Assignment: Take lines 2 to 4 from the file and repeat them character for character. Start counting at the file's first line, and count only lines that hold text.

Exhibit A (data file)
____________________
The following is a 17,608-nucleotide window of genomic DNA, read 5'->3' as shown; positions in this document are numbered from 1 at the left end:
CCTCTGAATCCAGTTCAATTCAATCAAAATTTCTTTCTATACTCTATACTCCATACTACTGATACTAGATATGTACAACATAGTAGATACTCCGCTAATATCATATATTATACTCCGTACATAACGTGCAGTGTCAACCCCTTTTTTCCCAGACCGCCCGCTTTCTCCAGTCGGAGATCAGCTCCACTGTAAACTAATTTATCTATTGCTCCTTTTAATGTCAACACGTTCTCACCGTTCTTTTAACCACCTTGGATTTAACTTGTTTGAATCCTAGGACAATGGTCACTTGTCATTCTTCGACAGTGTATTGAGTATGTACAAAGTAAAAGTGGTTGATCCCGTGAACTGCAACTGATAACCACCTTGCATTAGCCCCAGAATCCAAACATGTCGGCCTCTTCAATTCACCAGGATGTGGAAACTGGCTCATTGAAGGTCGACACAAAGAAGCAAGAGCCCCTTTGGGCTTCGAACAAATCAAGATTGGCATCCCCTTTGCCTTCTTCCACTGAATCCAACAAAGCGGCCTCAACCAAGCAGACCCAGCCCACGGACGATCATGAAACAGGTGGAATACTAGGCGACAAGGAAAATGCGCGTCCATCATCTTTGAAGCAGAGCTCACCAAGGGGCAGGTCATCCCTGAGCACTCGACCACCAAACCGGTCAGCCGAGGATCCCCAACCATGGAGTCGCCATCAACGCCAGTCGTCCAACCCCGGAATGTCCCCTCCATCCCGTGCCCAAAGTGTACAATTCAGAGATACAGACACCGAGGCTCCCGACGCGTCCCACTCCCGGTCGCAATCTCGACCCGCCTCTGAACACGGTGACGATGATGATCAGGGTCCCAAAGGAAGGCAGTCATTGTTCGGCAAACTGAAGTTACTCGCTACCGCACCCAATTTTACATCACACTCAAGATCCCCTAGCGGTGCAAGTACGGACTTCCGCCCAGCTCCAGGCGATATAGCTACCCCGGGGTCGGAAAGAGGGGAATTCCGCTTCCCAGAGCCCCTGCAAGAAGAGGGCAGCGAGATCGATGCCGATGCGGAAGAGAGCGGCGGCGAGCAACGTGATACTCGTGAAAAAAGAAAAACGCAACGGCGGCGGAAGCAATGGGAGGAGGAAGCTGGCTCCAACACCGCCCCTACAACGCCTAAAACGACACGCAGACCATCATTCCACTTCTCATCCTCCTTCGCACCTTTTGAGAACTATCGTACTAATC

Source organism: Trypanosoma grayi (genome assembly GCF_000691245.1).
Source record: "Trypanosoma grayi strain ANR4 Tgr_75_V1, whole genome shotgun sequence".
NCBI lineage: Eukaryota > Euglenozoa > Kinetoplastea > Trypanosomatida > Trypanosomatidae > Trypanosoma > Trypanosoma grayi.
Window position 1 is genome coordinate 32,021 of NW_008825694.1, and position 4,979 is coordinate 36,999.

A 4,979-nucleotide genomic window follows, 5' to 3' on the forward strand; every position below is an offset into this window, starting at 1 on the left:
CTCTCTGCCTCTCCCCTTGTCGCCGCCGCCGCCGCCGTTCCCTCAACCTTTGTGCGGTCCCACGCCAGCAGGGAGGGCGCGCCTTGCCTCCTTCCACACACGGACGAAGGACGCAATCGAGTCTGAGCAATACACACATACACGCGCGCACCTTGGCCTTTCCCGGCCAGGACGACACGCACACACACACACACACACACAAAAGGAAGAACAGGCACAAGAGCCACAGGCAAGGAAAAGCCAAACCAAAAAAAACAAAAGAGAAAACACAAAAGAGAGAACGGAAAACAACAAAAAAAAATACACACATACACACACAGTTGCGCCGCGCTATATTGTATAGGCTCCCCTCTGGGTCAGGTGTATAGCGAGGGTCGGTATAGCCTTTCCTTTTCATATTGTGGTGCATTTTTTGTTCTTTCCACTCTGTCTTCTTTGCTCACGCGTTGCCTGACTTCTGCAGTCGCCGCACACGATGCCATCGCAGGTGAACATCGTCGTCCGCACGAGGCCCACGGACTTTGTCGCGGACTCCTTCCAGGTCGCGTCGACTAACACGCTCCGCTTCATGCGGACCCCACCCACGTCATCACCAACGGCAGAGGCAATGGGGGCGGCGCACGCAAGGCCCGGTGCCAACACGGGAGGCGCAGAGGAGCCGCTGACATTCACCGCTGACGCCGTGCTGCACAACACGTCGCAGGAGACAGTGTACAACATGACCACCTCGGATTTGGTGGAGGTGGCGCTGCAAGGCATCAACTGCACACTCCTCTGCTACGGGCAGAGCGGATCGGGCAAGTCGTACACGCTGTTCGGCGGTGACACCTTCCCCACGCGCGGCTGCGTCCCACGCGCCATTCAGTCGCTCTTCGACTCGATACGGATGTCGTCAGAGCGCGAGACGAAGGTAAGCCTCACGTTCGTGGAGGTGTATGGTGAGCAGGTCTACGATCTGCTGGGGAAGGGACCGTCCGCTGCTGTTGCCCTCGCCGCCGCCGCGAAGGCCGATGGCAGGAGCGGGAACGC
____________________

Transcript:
CCTCTGAATCCAGTTCAATTCAATCAAAATTTCTTTCTATACTCTATACTCCATACTACTGATACTAGATATGTACAACATAGTAGATACTCCGCTAATATCATATATTATACTCCGTACATAACGTGCAGTGTCAACCCCTTTTTTCCCAGACCGCCCGCTTTCTCCAGTCGGAGATCAGCTCCACTGTAAACTAATTTATCTATTGCTCCTTTTAATGTCAACACGTTCTCACCGTTCTTTTAACCACCTTGGATTTAACTTGTTTGAATCCTAGGACAATGGTCACTTGTCATTCTTCGACAGTGTATTGAGTATGTACAAAGTAAAAGTGGTTGATCCCGTGAACTGCAACTGATAACCACCTTGCATTAGCCCCAGAATCCAAACATGTCGGCCTCTTCAATTCACCAGGATGTGGAAACTGGCTCATTGAAGGTCGACACAAAGAAGCAAGAGCCCCTTTGGGCTTCGAACAAATCAAGATTGGCATCCCCTTTGCCTTCTTCCACTGAATCCAACAAAGCGGCCTCAACCAAGCAGACCCAGCCCACGGACGATCATGAAACAGGTGGAATACTAGGCGACAAGGAAAATGCGCGTCCATCATCTTTGAAGCAGAGCTCACCAAGGGGCAGGTCATCCCTGAGCACTCGACCACCAAACCGGTCAGCCGAGGATCCCCAACCATGGAGTCGCCATCAACGCCAGTCGTCCAACCCCGGAATGTCCCCTCCATCCCGTGCCCAAAGTGTACAATTCAGAGATACAGACACCGAGGCTCCCGACGCGTCCCACTCCCGGTCGCAATCTCGACCCGCCTCTGAACACGGTGACGATGATGATCAGGGTCCCAAAGGAAGGCAGTCATTGTTCGGCAAACTGAAGTTACTCGCTACCGCACCCAATTTTACATCACACTCAAGATCCCCTAGCGGTGCAAGTACGGACTTCCGCCCAGCTCCAGGCGATATAGCTACCCCGGGGTCGGAAAGAGGGGAATTCCGCTTCCCAGAGCCCCTGCAAGAAGAGGGCAGCGAGATCGATGCCGATGCGGAAGAGAGCGGCGGCGAGCAACGTGATACTCGTGAAAAAAGAAAAACGCAACGGCGGCGGAAGCAATGGGAGGAGGAAGCTGGCTCCAACACCGCCCCTACAACGCCTAAAACGACACGCAGACCATCATTCCACTTCTCATCCTCCTTCGCACCTTTTGAGAACTATCGTACTAATC

Source organism: Trypanosoma grayi (genome assembly GCF_000691245.1).
Source record: "Trypanosoma grayi strain ANR4 Tgr_75_V1, whole genome shotgun sequence".